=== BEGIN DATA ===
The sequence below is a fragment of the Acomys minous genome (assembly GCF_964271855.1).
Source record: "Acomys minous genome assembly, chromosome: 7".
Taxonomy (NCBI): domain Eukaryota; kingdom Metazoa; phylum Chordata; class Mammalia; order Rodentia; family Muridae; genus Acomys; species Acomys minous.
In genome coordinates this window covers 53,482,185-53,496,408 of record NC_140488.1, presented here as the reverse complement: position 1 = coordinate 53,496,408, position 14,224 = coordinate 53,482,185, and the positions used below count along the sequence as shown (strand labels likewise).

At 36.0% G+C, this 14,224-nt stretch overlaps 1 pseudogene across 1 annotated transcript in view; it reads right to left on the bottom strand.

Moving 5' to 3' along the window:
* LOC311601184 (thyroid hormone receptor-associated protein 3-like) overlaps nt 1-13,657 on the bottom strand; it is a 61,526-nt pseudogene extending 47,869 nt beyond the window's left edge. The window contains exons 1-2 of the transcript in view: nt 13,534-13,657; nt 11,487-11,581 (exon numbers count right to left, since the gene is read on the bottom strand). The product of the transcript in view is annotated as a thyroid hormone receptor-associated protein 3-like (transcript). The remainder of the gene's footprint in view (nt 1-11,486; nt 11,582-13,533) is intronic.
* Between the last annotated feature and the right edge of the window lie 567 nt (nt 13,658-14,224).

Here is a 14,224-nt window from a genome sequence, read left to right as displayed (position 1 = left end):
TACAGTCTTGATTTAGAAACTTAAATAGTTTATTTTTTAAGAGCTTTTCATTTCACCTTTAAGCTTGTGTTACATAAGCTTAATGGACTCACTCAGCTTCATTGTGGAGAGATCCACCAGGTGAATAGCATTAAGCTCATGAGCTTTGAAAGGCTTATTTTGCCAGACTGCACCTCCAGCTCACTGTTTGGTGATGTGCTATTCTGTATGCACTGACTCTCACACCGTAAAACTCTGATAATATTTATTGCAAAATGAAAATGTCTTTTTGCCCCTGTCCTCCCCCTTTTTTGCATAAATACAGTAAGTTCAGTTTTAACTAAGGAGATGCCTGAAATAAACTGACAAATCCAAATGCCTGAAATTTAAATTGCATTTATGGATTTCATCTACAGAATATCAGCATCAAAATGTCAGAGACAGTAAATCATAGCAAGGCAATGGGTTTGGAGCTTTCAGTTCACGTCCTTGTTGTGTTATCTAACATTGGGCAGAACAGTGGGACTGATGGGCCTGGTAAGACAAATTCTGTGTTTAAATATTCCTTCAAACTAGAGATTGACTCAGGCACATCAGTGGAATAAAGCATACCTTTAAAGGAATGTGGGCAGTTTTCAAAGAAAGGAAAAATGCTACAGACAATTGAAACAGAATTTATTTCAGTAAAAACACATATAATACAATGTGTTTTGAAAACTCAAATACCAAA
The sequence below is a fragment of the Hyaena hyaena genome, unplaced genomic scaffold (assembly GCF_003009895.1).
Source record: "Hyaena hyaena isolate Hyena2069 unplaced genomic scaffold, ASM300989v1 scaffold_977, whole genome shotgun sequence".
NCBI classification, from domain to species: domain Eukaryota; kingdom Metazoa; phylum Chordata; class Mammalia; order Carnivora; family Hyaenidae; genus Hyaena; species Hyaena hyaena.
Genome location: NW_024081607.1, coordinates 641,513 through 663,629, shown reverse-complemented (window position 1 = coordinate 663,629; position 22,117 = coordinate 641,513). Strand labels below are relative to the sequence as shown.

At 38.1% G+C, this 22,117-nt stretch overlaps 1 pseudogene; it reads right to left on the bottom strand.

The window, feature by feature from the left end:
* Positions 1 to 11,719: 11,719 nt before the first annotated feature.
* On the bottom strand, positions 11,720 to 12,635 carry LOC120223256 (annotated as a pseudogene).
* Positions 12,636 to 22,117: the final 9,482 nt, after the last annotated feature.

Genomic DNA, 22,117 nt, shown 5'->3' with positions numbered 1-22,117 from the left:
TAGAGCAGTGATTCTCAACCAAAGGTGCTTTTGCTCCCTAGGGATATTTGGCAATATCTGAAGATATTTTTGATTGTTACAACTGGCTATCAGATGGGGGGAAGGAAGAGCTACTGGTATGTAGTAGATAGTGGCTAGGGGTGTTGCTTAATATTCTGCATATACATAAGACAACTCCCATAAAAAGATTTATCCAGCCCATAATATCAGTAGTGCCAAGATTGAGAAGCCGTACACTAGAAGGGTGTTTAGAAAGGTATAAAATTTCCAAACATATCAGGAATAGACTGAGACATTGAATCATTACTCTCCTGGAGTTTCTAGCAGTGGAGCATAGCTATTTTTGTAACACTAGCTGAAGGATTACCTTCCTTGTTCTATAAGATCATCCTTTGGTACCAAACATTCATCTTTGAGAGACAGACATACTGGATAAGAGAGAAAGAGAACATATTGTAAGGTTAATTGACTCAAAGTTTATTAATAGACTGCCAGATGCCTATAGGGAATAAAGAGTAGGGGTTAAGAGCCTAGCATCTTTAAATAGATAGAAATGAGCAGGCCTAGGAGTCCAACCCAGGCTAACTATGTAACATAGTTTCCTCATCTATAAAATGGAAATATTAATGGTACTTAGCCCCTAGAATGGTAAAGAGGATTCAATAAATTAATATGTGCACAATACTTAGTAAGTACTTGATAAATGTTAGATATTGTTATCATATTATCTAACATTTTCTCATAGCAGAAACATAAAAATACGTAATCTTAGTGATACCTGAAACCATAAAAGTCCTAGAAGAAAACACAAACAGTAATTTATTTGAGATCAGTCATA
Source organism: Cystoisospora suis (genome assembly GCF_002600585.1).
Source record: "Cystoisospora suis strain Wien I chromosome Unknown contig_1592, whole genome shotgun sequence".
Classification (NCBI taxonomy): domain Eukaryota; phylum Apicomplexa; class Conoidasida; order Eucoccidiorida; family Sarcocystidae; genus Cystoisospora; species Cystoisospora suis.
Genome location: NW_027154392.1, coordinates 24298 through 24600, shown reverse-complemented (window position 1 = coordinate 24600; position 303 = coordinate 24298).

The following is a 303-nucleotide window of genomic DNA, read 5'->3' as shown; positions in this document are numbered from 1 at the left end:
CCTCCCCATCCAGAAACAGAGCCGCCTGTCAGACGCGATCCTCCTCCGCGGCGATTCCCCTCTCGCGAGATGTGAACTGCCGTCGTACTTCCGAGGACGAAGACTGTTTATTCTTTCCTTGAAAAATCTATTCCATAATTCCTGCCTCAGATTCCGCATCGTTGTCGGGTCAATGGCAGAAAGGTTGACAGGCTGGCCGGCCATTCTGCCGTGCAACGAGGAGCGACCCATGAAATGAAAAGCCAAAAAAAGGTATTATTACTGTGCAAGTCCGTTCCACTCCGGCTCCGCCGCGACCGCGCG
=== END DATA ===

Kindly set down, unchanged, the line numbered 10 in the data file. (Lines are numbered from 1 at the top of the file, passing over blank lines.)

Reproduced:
TACAGTCTTGATTTAGAAACTTAAATAGTTTATTTTTTAAGAGCTTTTCATTTCACCTTTAAGCTTGTGTTACATAAGCTTAATGGACTCACTCAGCTTCATTGTGGAGAGATCCACCAGGTGAATAGCATTAAGCTCATGAGCTTTGAAAGGCTTATTTTGCCAGACTGCACCTCCAGCTCACTGTTTGGTGATGTGCTATTCTGTATGCACTGACTCTCACACCGTAAAACTCTGATAATATTTATTGCAAAATGAAAATGTCTTTTTGCCCCTGTCCTCCCCCTTTTTTGCATAAATACAGTAAGTTCAGTTTTAACTAAGGAGATGCCTGAAATAAACTGACAAATCCAAATGCCTGAAATTTAAATTGCATTTATGGATTTCATCTACAGAATATCAGCATCAAAATGTCAGAGACAGTAAATCATAGCAAGGCAATGGGTTTGGAGCTTTCAGTTCACGTCCTTGTTGTGTTATCTAACATTGGGCAGAACAGTGGGACTGATGGGCCTGGTAAGACAAATTCTGTGTTTAAATATTCCTTCAAACTAGAGATTGACTCAGGCACATCAGTGGAATAAAGCATACCTTTAAAGGAATGTGGGCAGTTTTCAAAGAAAGGAAAAATGCTACAGACAATTGAAACAGAATTTATTTCAGTAAAAACACATATAATACAATGTGTTTTGAAAACTCAAATACCAAA